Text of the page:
The study further showed that in every five-year age gap male, the rate of HIV in Tanzania amongst uncircumcised was greater than circumcised except for 15–19-year-old category. This was also true when the results of the study were obtained of cities versus rural areas rather than age groups. 4.6% were serodiscordant (one positive with the other negative) amid married or unmarried couples that were living in the same house. 16.2% came from the Njombe Region, which is the highest. Dar es Salaam was another region that had over 10%.
Results for a Group of 15 to 24 Years
The study tested 3,852 women and 3,393 men at this age from each region of the Tanzanian administration for HIV infection. The study found that 2.7 percent of women had HIV in Tanzania, which was higher than the 1.2 percent rate for men. The region of Njombe had the highest rate of positive women, 8.6 percent (out of 75 tested), while the region of Kigoma had the highest rate for men, 3.6 percent (out of 153 tested). The male ratio was higher than that of women in only six of Tanzania’s 30 regions. The proportion of men and women was the highest for the people in the wealthy class.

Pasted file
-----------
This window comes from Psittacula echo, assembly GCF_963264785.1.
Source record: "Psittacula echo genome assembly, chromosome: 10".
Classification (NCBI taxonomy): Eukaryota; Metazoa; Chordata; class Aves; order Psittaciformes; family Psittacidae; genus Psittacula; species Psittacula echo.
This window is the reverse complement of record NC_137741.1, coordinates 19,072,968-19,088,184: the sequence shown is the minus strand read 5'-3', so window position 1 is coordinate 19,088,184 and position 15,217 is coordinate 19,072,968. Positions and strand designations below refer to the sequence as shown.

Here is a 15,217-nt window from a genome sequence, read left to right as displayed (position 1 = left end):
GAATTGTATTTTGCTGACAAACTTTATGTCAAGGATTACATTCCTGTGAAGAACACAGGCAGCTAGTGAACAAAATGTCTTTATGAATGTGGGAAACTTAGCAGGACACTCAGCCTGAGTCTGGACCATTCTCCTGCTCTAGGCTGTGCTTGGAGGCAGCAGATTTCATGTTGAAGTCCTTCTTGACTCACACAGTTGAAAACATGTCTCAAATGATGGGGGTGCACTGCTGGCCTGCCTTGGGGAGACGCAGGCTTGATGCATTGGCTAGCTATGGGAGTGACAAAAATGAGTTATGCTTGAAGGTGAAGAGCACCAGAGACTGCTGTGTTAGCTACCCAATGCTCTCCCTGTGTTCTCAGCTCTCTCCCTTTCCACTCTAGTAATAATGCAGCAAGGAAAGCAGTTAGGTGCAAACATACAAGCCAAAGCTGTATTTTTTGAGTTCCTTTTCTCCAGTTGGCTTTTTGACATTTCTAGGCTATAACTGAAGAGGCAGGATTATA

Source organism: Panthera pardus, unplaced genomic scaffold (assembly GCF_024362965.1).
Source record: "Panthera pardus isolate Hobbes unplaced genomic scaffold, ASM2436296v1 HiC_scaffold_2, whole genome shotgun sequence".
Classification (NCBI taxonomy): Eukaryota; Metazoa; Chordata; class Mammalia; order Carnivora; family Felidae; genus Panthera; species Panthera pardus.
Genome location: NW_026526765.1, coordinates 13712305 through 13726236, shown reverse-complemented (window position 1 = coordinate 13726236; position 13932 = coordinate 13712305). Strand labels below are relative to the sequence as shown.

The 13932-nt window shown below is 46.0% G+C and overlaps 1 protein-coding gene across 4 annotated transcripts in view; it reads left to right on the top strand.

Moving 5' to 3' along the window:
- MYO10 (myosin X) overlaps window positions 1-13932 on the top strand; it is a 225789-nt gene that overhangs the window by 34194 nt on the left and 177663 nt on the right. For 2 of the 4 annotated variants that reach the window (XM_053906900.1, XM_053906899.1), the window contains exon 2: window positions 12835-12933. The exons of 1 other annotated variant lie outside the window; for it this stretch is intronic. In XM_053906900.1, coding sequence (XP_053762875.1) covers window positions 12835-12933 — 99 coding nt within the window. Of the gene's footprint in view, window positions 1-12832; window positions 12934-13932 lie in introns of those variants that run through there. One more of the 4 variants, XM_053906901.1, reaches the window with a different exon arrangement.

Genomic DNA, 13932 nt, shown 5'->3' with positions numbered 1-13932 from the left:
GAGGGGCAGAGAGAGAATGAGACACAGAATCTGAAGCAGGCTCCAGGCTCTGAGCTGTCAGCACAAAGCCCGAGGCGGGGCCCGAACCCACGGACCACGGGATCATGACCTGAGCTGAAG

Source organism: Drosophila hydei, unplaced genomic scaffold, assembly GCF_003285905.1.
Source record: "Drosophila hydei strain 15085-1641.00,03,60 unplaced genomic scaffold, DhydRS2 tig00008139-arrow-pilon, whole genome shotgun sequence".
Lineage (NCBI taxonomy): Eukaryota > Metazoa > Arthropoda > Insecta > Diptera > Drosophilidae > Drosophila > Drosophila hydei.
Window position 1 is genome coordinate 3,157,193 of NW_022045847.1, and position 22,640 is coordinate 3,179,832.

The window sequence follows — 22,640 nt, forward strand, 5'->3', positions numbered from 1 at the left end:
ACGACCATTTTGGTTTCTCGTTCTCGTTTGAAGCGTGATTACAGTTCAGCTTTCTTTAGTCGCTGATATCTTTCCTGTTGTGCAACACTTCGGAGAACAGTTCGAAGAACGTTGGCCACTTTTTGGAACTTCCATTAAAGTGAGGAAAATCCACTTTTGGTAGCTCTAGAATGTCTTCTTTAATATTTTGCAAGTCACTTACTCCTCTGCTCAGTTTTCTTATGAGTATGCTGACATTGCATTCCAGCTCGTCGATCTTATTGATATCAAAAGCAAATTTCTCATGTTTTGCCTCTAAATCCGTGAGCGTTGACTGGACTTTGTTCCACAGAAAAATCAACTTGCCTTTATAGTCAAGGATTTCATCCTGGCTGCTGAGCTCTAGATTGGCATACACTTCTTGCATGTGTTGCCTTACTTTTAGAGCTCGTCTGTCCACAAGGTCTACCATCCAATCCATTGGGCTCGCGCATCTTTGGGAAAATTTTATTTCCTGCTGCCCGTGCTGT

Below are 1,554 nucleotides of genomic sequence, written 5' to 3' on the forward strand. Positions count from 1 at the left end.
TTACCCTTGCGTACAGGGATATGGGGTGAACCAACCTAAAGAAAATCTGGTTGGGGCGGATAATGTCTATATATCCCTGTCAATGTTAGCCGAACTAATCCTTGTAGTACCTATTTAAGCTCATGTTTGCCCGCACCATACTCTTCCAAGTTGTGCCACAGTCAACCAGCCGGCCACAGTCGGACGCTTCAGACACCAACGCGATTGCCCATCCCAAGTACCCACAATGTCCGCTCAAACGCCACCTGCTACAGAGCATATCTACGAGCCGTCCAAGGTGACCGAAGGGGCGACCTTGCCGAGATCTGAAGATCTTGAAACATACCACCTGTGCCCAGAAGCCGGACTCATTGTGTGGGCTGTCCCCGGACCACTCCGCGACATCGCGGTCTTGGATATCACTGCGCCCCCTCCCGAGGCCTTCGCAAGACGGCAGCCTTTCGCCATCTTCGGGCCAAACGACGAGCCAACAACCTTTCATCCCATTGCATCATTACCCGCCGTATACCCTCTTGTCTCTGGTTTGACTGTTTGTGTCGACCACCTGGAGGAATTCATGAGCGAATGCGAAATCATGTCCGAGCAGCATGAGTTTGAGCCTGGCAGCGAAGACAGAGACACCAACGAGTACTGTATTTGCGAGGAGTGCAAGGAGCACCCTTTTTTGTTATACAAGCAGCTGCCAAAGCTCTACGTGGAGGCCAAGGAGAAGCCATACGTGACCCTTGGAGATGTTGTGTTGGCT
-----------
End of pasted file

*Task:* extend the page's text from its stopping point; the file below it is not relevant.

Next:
The 25 Years to 49 Years Age Cluster Results
For this age cluster, 4,209 men and 6,072 women were tested for HIV from every region of the Tanzanian administration. The study result showed that HIV prevalence in men was 5.2% which was lower compared to the 7.5% for women.
The region of Njombe showed an 18.6% prevalence from 199 participants for women and a 21.4% prevalence from 149 participants for men. From the entire thirty areas of Tanzania, just four of them showed a higher prevalence of males as against females.